At every job, you are going to learn so much about human ethics, psychology, emotions, and behavior. Most of what you will learn will be enlightening and encouraging. Some of it, however, is not pretty and might come as a shock.

First, you will discover that people in general are extremely reluctant to admit error. People will defend an opinion or an action until the end, even if every bit of logic and evidence runs contrary. Sincere apologies and genuine admissions of error and wrongdoing are the rarest things in this world. There is no point at all in demanding apologies or in becoming resentful when they fail to appear. Just move on. Neither should you expect to always be rewarded for being right. On the contrary, people will often resent you and try to take you down.

How do you deal with this problem? Don’t get frustrated. Don’t seek justice. Accept the reality for what it is. If a job isn’t working out, move on. If you get fired, don’t seek vengeance. Anger and resentment accomplish absolutely nothing. Keep your eye on the goal of personal and professional advancement, and think of anything that interrupts your path as a diversion and a distraction.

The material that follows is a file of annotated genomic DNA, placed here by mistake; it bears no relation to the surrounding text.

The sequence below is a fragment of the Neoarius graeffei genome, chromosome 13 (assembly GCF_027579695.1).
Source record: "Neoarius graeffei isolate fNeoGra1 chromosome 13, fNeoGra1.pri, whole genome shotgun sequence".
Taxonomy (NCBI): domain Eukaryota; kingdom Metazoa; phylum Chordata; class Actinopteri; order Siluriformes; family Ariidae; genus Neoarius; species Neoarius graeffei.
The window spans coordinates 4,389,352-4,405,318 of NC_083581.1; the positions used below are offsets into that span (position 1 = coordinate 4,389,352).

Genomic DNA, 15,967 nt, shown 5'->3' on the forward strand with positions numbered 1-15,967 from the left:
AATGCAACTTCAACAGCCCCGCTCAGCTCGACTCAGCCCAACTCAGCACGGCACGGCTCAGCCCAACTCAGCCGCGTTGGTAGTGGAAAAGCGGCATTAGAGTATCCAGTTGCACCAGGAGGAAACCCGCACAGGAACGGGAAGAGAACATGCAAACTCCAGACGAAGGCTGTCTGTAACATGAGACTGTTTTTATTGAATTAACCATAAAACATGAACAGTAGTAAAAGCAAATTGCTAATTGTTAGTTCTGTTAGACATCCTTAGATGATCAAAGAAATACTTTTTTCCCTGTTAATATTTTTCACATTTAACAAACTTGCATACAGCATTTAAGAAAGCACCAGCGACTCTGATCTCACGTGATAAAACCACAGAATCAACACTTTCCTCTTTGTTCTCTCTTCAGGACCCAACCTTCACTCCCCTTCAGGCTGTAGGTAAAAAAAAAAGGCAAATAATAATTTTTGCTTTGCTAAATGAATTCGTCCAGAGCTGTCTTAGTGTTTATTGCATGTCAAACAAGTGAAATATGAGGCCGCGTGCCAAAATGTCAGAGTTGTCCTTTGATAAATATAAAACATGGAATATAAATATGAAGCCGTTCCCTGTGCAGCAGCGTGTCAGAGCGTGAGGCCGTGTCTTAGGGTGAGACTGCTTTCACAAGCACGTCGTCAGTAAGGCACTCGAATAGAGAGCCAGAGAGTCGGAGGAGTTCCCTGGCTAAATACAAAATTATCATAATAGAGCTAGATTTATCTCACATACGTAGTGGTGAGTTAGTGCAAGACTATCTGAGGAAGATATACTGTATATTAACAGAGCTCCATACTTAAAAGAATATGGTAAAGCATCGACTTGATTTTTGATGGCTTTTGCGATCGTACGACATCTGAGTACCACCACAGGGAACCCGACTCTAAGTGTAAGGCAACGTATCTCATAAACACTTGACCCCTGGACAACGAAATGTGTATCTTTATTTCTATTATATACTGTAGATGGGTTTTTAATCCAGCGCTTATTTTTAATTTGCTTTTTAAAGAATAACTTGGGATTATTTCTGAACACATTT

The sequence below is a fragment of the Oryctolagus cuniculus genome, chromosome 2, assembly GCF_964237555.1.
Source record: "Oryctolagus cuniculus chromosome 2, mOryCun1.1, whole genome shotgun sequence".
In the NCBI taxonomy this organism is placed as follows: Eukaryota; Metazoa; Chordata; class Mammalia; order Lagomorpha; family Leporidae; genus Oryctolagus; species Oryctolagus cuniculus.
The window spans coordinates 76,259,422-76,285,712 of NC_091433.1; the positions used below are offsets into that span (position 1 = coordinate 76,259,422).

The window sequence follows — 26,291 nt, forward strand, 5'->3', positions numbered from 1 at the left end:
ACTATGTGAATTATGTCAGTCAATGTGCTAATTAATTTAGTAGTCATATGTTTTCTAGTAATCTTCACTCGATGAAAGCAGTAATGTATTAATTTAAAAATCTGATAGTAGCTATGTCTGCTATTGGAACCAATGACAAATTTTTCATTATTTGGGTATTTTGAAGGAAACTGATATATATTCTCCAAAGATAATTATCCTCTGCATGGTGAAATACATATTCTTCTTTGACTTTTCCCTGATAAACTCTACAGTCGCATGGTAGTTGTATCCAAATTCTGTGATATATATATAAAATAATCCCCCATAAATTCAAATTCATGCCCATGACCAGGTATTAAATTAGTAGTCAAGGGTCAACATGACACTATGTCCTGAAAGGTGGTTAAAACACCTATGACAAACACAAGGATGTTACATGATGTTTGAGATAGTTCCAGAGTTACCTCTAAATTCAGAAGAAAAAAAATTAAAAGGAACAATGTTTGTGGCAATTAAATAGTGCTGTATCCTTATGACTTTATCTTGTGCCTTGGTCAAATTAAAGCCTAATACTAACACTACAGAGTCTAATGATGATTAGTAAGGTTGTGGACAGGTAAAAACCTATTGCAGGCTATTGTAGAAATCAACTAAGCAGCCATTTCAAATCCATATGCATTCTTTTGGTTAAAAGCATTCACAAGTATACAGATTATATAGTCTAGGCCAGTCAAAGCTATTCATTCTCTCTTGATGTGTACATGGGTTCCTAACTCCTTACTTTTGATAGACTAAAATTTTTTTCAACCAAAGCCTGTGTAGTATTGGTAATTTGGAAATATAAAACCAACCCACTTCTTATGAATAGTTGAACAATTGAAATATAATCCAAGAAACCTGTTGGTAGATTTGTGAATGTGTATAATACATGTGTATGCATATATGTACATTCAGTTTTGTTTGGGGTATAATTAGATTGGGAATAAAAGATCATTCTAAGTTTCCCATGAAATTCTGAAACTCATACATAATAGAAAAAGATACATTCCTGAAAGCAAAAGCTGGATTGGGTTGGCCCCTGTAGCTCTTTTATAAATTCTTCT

Second, we all want to believe that doing a great job and becoming excellent at something will lead to personal reward. This is not always or even often true. Excellence makes you a target of envy from those around you who have failed by comparison. Excellence can often harm your prospects for success. Meritocracy exists, and even prevails, but it is realized through your own initiative, and it is never just granted freely by some individual or institution. All personal and social progress comes about because you alone push through the attempts of everyone around you to stop it.

Third, people tend to possess a status-quo bias and prefer to follow orders and instructions; most people cannot imagine how the world around them might be different through initiative and change. If you can train yourself to imagine a world that doesn’t yet exist—to exercise the use of imagination and creativity in a commercial framework—you can become the most valuable person around. You might be among those who can be real entrepreneurs. You might even change the world.